|Publication number||US4331572 A|
|Application number||US 06/085,350|
|Publication date||May 25, 1982|
|Filing date||Oct 16, 1979|
|Priority date||Oct 16, 1979|
|Publication number||06085350, 085350, US 4331572 A, US 4331572A, US-A-4331572, US4331572 A, US4331572A|
|Inventors||Thomas G. Tomasi, Marilyn A. Bell|
|Original Assignee||American Hoechst Corporation|
|Export Citation||BiBTeX, EndNote, RefMan|
|Patent Citations (14), Non-Patent Citations (2), Referenced by (16), Classifications (14)|
|External Links: USPTO, USPTO Assignment, Espacenet|
It is usual to print textiles with aqueous print pastes comprising pigments, dyestuffs, thickeners and other auxiliaries. The thickener or clear concentrate is used to make up a vehicle for color printing and must impart the proper flow, viscosity and rheological characteristics to the print paste. Heretofore, it has been known in the textile printing art to utilize an alkaline neutralized thickened concentrate comprising polymers or copolymers of carboxylic acids such as acrylic acid, an organic solvent, and an anionic or nonionic surfactant. Such thickened concentrates are generally utilized in the form of an aqueous paste (cut clear) which is formed by let down of the concentrate by addition to water and other auxiliaries where needed. In those cases where the concentrated thickener composition has not been preneutralized with an alkaline agent, the alkaline agent can be added to the water during let down. The alkaline agent usually used is ammonium hydroxide.
A problem encountered with such conventional thickening media is that viscosity tends to break down when electrolytes are introduced into the printing system. This problem is recognized in U.S. Pat. No. 3,940,351. Typical problem electrolytes may be sodium hydrosulfite, zinc sulfoxylate-formaldehyde, potassium citrate, caustic, salt, ammonium sulfate, sodium carbonate, sodium sulfate and others.
Previously only three methods of overcoming this difficulty existed for the printer. He could use select natural thickening agents, he could use solvent emulsions or he could "build up" his low viscosity print paste with additional synthetic thickener. But each of these methods presents additional problems.
Those natural thickening agents which are stable to electrolytes have the disadvantage of high cost and relatively long or tedious makeup. Moreover, their removal from the printed material after printing is essential if fabric with an acceptable quality is to be obtained.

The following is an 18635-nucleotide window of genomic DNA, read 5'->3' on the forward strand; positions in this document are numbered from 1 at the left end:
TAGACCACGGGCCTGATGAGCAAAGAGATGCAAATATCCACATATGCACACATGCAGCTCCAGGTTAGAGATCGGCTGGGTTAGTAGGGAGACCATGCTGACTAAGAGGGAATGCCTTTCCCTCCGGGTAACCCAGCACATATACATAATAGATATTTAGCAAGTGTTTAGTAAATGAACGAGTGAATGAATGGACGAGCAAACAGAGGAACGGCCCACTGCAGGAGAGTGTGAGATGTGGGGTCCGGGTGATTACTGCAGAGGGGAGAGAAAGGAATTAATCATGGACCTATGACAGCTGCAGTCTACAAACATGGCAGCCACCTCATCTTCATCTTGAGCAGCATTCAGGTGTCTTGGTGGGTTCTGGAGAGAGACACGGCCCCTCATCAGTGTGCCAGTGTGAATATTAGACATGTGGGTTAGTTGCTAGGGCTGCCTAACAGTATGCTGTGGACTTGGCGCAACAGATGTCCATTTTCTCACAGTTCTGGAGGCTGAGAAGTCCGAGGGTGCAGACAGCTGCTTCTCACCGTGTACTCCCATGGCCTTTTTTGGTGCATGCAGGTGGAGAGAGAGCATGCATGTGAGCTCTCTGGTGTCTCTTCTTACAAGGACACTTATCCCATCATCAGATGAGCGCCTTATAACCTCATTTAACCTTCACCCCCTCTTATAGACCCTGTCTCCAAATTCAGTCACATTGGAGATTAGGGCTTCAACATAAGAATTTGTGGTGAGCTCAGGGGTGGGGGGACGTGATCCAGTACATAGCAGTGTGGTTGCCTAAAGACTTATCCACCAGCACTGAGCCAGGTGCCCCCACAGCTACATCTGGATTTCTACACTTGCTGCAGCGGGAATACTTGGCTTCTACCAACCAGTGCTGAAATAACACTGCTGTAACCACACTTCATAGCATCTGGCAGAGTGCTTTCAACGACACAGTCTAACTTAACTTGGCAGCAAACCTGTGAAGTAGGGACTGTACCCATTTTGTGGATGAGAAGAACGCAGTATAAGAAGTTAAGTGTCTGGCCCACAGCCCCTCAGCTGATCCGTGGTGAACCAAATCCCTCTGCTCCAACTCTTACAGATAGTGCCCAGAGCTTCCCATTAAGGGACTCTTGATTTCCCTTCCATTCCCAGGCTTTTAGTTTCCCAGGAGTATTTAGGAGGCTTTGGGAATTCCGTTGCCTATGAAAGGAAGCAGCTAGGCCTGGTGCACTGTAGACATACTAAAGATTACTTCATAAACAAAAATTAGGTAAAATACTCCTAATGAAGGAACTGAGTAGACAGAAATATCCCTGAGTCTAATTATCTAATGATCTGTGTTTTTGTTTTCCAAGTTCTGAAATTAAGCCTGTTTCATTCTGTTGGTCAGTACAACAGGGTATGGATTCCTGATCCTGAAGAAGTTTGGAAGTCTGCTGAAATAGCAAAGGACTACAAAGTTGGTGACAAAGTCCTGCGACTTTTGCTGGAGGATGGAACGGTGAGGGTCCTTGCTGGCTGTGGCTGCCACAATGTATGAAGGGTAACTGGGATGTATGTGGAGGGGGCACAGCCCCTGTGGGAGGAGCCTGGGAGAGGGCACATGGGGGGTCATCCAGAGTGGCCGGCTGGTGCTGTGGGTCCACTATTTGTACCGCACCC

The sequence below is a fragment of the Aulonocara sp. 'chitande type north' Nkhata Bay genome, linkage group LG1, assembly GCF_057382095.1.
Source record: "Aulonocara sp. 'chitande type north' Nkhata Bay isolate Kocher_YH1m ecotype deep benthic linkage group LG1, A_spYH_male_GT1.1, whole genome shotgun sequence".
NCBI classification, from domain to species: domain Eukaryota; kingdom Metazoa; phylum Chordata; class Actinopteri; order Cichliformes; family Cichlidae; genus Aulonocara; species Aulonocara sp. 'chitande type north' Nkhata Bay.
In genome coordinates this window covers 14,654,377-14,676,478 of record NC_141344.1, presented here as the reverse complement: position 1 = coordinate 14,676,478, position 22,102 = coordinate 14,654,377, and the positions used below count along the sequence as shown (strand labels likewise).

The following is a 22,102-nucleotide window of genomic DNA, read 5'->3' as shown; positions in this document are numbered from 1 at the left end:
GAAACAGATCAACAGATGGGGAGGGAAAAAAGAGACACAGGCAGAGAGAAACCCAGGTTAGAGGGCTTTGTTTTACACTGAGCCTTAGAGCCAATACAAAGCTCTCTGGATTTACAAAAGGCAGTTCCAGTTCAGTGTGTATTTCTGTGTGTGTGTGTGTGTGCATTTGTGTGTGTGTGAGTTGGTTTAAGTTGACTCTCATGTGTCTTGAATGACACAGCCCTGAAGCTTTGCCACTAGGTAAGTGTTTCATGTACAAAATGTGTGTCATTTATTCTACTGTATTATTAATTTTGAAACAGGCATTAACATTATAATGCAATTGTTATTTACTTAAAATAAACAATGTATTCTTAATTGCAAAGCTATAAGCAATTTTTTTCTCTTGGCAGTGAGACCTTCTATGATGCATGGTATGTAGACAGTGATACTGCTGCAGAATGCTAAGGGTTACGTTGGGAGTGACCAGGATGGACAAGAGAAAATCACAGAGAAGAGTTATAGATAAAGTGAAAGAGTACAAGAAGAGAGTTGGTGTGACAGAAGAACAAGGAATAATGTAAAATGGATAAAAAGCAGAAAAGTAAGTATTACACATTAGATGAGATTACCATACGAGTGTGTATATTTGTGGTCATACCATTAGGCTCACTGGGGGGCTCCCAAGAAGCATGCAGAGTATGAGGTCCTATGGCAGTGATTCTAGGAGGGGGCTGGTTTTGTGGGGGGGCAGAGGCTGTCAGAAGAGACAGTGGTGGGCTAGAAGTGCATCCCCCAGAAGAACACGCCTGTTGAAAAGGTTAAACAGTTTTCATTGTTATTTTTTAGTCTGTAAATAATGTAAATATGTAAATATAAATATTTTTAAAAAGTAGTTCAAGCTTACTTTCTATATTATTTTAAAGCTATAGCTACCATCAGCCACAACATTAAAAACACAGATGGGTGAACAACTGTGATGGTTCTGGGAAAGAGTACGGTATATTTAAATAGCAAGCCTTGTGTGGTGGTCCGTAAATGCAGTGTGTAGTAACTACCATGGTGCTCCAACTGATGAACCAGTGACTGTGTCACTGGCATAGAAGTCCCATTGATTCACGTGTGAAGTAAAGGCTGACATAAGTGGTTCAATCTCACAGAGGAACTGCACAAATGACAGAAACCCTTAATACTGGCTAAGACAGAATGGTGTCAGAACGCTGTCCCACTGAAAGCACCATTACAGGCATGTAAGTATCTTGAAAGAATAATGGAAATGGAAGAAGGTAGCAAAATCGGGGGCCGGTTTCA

The incorporation of relatively large amounts of a hydrocarbon solvent into synthetic thickener print pastes has occasionally been used to improve electrolyte stability over normal synthetic thickeners (the so-called aqueous thickeners). However, the escalating price of solvent is rapidly making this route unattractive. Moreover, air and water pollution considerations are becoming increasingly more important, not to mention health and safety hazards.
The method building up the viscosity of deteriorated print pastes with subsequent addition of thickener is an equally unattractive alternative due to the extra expense and inconvenience of making the additions.
It is an object of this invention to provide an improved synthetic thickener composition which can form thickened aqueous systems having improved viscosity stability and thickener efficiency in the presence of electrolytes. It is also an object of this invention to provide an improved thickened concentrate (clear concentrate), aqueous paste (cut clear), and textile print paste, and to provide an improved method for thickening aqueous systems.
We have found that it is possible to form a thickened aqueous system having improved viscosity stability and thickener efficiency in the presence of electrolytes by utilizing a synthetic thickener composition comprising:
(a) about 30 to 70 percent of a hydrocarbon solvent or mixture of solvents having a kauri-butanol value of 25-98;
(b) about 20 to 50 percent of a high molecular weight carboxyvinyl polymer, said polymer having a molecular weight of 750,000 to 1,500,000 and comprising a water-soluble polymer of acrylic acid crosslinked with about 0.5 to 2.0 percent of a polyallyl ether of sucrose having from four to eight allyl groups for each sucrose molecule, and
(c) about 3 to 8 percent of a cationic surfactant, which surfactant is derived from a fatty acid amine or diamine having from 12 to 22 carbon atoms, or the base amine of said surfactant.
This composition will form a thickened concentrate (clear concentrate) upon neutralization with aqueous base, which concentrate may be further utilized in an aqueous textile print paste, generally by dilution with water to form a cut clear.
According to the present invention, a unique concentrated synethetic thickener composition is provided which is comprised of high molecular weight carboxyvinyl polymer, solvent and cationic surfactant or base amine thereof. Of course, other auxiliaries may also be incorporated in the composition as required by the intended application.
The high molecular weight carboxyvinyl polymer which constitutes one component of the thickener composition can be described as a water-soluble polymer of acrylic acid crosslinked with about 0.5 to 2.0 percent of a polyallyl ether of sucrose having from four to eight allyl groups for each sucrose molecule. Suitable polymers have molecular weights in the range of 750,000 to 1,500,000, preferably about 1,000,000. These polymers are well-known in the art and can be prepared according to U.S. Pat. No. 2,798,053. They are also available commercially from the B. F. Goodrich Company under the trademark "CARBOPOL". CARBOPOL 820 is preferred. (CARBOPOL 820 has a molecular weight of about 1,000,000, a bulk density of about 13 pounds per cubic foot, a specific gravity of 1.41, an equilibrium moisture content of 8% at room temperature and 50% relative humidity, and a pH of 3 as a 1% aqueous solution.) The polymer component should comprise about 20 to 50 percent of the concentrated thickener composition, preferably about 30 to 40 percent, and most preferably about 35 percent.